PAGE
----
Chaco Map Paraguay

The Chaco presents drivers with a series of challenges. The Trans Chaco Highway is a two lane road (one in either direction) stretching straight into the horizon without a bend in sight making it very difficult to judge the distance of oncoming vehicles. At night the road is illuminated only sporadically. The condition of the road itself is fairly decent until Filadelfia but begins to deteriorate thereafter (especially once past Mariscal Estigarribia). In the Northern (Alto/Dry) Chaco, the dusty clay ground leads to a phenomenon known as “talcal,” in which the road is covered with slippery dust. Military officers at Mariscal Estigarribia’s base jokingly refer to a nearby talcal-covered road as the ”tunel del tiempo” (the time tunnel) because once you start on it you never know when you will make it to the end. In addition to slowing down driving, the fine talcal can also obscure serious potholes. Approximately 120 kilometers north of Mariscal Estigarribia, the pavement ends and the talcal begins, giving way to sandy ground as one travels further north. It is generally unwise to veer off the asphalted road (even in and around the Mennonite communities) without a 4-wheel drive vehicle.

Adequate supplies, especially water and fuel should be packed. A good rule of thumb is to take at least one gallon (four liters) of water per person per day plus extra for the car radiator in case of overheating. Most Chaco experts recommend traveling with two spare tires. Between the potholes on the Trans Chaco Highway and plants with massive thorns (some up to a couple inches in length and thicker around than a ball point pen) along the side roads, it is better to be safe than sorry. Should you need them, spare parts for popular model vehicles can be obtained in the Mennonite colonies.

The Chaco’s Lifeline

Construction on the Trans Chaco highway began in 1956. The road proved essential for the economic development of the area, especially for the Mennonite colonies. Much of the assistance for the road’s construction came from the Mennonites themselves in the form of the Pax Boys, participants in the Mennonite Central Committee’s conscientious objector program (known as PAX). Over fifty Pax Boys came to Paraguay to help build the Trans Chaco Highway. Until the highway reached the Mennonite colonies in 1961, goods were transported to Asuncion by way of the Paraguay River, a journey which took days to complete. Today, the Trans Chaco Highway remains the only major paved road in the Paraguayan Chaco and is a lifeline for the region’s inhabitants. Mennonites and ranchers transport their dairy products (over 50 percent of Paraguay’s dairy production), crops, and cattle to Asuncion on enormous trucks while the region’s indigenous inhabitants travel along the road as they emigrate from remote villages to the city in search of employment. In addition, the road is a key transportation route for goods entering and exiting Bolivia.

Departamento Presidente Hayes

Chaco’i

Chaco’i is an excellent choice for a quick and easy taste of the humid (bajo) Chaco. Though technically in the Chaco, this small community is easier accessed by boat from the port of Asuncion (see Sports and Exploring Asuncion’s Natural Side).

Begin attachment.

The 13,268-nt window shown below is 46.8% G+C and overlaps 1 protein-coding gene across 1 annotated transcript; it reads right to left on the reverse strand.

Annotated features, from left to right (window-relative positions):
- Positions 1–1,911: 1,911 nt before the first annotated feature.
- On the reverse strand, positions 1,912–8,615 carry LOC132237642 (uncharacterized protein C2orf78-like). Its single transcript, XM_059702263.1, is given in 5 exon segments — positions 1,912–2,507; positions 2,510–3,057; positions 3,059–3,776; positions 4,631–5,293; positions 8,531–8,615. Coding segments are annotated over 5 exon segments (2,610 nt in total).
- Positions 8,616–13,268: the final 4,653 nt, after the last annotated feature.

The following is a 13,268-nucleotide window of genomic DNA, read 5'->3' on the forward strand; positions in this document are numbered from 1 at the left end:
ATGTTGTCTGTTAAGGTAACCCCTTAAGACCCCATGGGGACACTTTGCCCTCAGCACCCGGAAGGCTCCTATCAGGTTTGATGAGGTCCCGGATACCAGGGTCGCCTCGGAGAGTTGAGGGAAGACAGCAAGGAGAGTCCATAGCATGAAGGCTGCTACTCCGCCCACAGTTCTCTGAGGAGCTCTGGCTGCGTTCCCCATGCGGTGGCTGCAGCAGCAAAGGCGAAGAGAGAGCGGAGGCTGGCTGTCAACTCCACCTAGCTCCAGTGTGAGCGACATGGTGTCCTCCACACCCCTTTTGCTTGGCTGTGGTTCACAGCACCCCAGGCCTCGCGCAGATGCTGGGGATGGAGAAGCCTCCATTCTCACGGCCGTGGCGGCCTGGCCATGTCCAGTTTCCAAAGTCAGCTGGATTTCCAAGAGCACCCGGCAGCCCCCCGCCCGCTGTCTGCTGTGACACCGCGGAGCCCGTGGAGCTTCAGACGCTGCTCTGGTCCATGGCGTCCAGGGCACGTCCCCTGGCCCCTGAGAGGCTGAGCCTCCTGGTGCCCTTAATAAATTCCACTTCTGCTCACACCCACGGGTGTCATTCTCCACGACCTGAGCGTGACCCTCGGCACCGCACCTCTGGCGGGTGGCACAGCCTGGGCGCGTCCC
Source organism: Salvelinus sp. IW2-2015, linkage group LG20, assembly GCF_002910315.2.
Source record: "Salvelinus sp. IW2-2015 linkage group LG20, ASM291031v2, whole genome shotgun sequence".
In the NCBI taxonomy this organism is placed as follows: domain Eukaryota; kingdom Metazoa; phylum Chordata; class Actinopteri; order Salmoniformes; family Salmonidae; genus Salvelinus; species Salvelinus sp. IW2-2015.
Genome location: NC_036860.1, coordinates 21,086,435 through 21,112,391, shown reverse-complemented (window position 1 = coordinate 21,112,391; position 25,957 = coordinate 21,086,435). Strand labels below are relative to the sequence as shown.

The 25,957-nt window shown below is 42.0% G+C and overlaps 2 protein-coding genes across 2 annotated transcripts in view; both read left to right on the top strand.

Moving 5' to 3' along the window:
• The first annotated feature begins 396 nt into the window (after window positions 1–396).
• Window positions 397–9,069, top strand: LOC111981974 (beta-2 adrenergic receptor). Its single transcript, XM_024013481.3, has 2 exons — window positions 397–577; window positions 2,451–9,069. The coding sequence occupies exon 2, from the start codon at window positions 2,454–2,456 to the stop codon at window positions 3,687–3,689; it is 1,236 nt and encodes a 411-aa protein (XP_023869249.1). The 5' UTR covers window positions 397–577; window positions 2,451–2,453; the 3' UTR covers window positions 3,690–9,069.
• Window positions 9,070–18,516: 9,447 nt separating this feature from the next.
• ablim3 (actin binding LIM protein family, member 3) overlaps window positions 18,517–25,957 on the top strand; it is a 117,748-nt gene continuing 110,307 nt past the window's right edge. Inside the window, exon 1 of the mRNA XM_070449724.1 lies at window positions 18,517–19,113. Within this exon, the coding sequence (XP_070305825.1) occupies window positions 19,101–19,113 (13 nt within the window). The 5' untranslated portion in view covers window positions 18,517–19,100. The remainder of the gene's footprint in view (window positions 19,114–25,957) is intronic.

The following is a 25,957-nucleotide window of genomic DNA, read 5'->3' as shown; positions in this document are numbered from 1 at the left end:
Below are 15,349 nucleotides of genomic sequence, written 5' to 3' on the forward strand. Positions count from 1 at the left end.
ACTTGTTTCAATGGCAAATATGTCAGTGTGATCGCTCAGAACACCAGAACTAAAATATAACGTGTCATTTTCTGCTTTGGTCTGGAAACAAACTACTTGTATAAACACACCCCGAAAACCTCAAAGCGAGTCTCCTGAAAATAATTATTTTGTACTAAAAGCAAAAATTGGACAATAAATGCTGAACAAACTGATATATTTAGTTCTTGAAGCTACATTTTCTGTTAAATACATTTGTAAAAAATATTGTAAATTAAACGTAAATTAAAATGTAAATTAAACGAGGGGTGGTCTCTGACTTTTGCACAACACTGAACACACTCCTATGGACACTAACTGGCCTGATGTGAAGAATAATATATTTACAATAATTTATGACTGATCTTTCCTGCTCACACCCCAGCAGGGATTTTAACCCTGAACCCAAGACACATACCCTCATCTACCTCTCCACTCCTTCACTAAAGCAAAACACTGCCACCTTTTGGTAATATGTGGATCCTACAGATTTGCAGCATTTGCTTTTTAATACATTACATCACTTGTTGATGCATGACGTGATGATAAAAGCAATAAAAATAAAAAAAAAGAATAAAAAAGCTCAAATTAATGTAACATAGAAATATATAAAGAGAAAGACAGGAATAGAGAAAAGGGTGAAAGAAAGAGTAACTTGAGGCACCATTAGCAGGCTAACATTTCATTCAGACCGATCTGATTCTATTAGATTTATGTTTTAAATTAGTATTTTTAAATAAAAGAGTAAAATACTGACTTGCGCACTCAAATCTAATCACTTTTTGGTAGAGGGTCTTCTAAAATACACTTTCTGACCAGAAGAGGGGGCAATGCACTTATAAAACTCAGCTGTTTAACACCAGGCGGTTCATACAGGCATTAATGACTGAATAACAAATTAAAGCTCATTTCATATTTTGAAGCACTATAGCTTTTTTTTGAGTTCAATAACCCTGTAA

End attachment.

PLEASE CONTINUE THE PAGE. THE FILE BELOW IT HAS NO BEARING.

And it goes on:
Rutherford B. Hayes: Paraguay ‘s Favorite American President

Many Americans are bemused when they learn that one of Paraguay’s largest departments is named after American president, Rutherford B. Hayes. The 19th president of the United States played an extremely important role in Paraguayan history. In the aftermath of the disastrous Triple Alliance War, there remained several disputes over territory between Paraguay and the victors of war (primarily Brazil and Argentina). One such case was a large part of the Chaco to which Argentina laid claim. The region was to be divided into three sections. The territory between the Bermejo River and the Pilcomayo River was to pass into Argentine hands. The territory between the Verde River (just north of current day Pozo Colorado in the Central Chaco) and Bahia Negra (the northernmost border of Paraguay) would remain in Paraguayan hands, and the territory between the Pilcomayo River and the Verde River was to be submitted to international arbitrage by President Rutherford B. Hayes. In 1878 the American president ruled in favor of Paraguay, a decision which allowed Paraguay to retain a significant portion of the Chaco. Thus the department was named after the American president who is probably more revered and well-known in Paraguay than in his homeland.

Escuela Agricola San Francisco

Run by the Paraguayan NGO, Fundacion Paraguay, the Escuela Agricola San Fransisco is a boarding school and model farm where high school students from all over the country learn sustainable farming techniques. All of the farm’s products are organic, and environmental conservation techniques such as solar cooking and heating are practiced. In addition, the school has recently started a tourism training program, and guests are able to stay overnight in the hotel run by students and faculty. As you stroll the grounds be sure to look upwards to catch a glimpse of monkeys in the trees. The farm is an easy day trip from Asuncion by car or bus. It is best to visit during the week since most students return home on the weekends. There is also a small indigenous community next to the turn off to the school along the Trans Chaco that sells handicrafts. If you can’t make the trip, you can still support the school by visiting their stand in Asuncion’s Agroshopping farmer’s market (see Agroshopping). One of the most popular items is the farm’s deliciously rich Cerrito brand dulce de leche. Tel: 0271 272 223, Ruta Transchaco km 46.5 on the left-hand side (if coming from Asuncion), you will see the school’s yellow roadside stand (sign reads Parador Cerrito) after which you turn left and follow a dirt road approximately one mile until you reach the school campus, by bus catch the La Chaquena bus along Calle Brazil in Asuncion and ride it to the end of the line (approximately two hours), www.fundacionparaguaya.org.py, guided tours Gs. 20,000 per person, Double Gs. 60,000 per person, Wi-Fi Sidebar: Old Lady Tree – The Guaigui Pire (Ruprechtia triflora) tree’s name means old lady skin in Guarani in reference to the tight curls of bark that peel off the tree’s trunk.

Water in the Chaco: A Precious Resource